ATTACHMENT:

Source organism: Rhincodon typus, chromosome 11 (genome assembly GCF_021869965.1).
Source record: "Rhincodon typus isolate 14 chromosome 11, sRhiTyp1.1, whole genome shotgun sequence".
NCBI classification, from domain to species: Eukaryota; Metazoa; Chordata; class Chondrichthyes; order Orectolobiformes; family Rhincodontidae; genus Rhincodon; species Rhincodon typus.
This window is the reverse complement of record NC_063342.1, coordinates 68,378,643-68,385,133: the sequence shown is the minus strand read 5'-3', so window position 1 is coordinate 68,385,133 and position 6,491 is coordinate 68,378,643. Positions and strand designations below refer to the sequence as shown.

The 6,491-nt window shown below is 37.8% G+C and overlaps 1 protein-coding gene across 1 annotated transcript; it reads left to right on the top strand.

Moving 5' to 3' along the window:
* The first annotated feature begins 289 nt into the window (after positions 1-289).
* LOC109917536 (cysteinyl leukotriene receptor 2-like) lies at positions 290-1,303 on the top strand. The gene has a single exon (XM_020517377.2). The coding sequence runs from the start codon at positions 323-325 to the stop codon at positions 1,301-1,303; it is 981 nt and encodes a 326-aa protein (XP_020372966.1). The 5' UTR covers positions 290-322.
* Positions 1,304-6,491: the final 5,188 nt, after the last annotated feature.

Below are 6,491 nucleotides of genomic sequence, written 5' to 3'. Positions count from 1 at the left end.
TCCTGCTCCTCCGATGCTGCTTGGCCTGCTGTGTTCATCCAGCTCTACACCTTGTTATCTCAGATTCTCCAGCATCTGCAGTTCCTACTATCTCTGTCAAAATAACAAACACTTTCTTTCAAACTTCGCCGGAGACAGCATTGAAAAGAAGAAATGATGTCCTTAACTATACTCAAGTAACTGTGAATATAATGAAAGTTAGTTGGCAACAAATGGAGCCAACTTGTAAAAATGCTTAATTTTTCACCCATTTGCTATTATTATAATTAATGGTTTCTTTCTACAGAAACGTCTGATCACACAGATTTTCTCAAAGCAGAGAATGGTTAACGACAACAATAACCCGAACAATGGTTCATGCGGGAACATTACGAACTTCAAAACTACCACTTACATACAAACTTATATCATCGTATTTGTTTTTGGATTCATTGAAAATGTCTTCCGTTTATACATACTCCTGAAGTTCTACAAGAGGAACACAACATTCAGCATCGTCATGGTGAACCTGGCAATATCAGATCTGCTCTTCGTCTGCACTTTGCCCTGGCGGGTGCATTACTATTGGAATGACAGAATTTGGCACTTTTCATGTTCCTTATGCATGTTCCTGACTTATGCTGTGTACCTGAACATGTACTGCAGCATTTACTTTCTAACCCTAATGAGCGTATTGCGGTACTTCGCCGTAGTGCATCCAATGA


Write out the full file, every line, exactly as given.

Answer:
Source organism: Rhincodon typus, chromosome 11 (genome assembly GCF_021869965.1).
Source record: "Rhincodon typus isolate 14 chromosome 11, sRhiTyp1.1, whole genome shotgun sequence".
NCBI classification, from domain to species: Eukaryota; Metazoa; Chordata; class Chondrichthyes; order Orectolobiformes; family Rhincodontidae; genus Rhincodon; species Rhincodon typus.
This window is the reverse complement of record NC_063342.1, coordinates 68,378,643-68,385,133: the sequence shown is the minus strand read 5'-3', so window position 1 is coordinate 68,385,133 and position 6,491 is coordinate 68,378,643. Positions and strand designations below refer to the sequence as shown.

The 6,491-nt window shown below is 37.8% G+C and overlaps 1 protein-coding gene across 1 annotated transcript; it reads left to right on the top strand.

Moving 5' to 3' along the window:
* The first annotated feature begins 289 nt into the window (after positions 1-289).
* LOC109917536 (cysteinyl leukotriene receptor 2-like) lies at positions 290-1,303 on the top strand. The gene has a single exon (XM_020517377.2). The coding sequence runs from the start codon at positions 323-325 to the stop codon at positions 1,301-1,303; it is 981 nt and encodes a 326-aa protein (XP_020372966.1). The 5' UTR covers positions 290-322.
* Positions 1,304-6,491: the final 5,188 nt, after the last annotated feature.

Below are 6,491 nucleotides of genomic sequence, written 5' to 3'. Positions count from 1 at the left end.
TCCTGCTCCTCCGATGCTGCTTGGCCTGCTGTGTTCATCCAGCTCTACACCTTGTTATCTCAGATTCTCCAGCATCTGCAGTTCCTACTATCTCTGTCAAAATAACAAACACTTTCTTTCAAACTTCGCCGGAGACAGCATTGAAAAGAAGAAATGATGTCCTTAACTATACTCAAGTAACTGTGAATATAATGAAAGTTAGTTGGCAACAAATGGAGCCAACTTGTAAAAATGCTTAATTTTTCACCCATTTGCTATTATTATAATTAATGGTTTCTTTCTACAGAAACGTCTGATCACACAGATTTTCTCAAAGCAGAGAATGGTTAACGACAACAATAACCCGAACAATGGTTCATGCGGGAACATTACGAACTTCAAAACTACCACTTACATACAAACTTATATCATCGTATTTGTTTTTGGATTCATTGAAAATGTCTTCCGTTTATACATACTCCTGAAGTTCTACAAGAGGAACACAACATTCAGCATCGTCATGGTGAACCTGGCAATATCAGATCTGCTCTTCGTCTGCACTTTGCCCTGGCGGGTGCATTACTATTGGAATGACAGAATTTGGCACTTTTCATGTTCCTTATGCATGTTCCTGACTTATGCTGTGTACCTGAACATGTACTGCAGCATTTACTTTCTAACCCTAATGAGCGTATTGCGGTACTTCGCCGTAGTGCATCCAATGA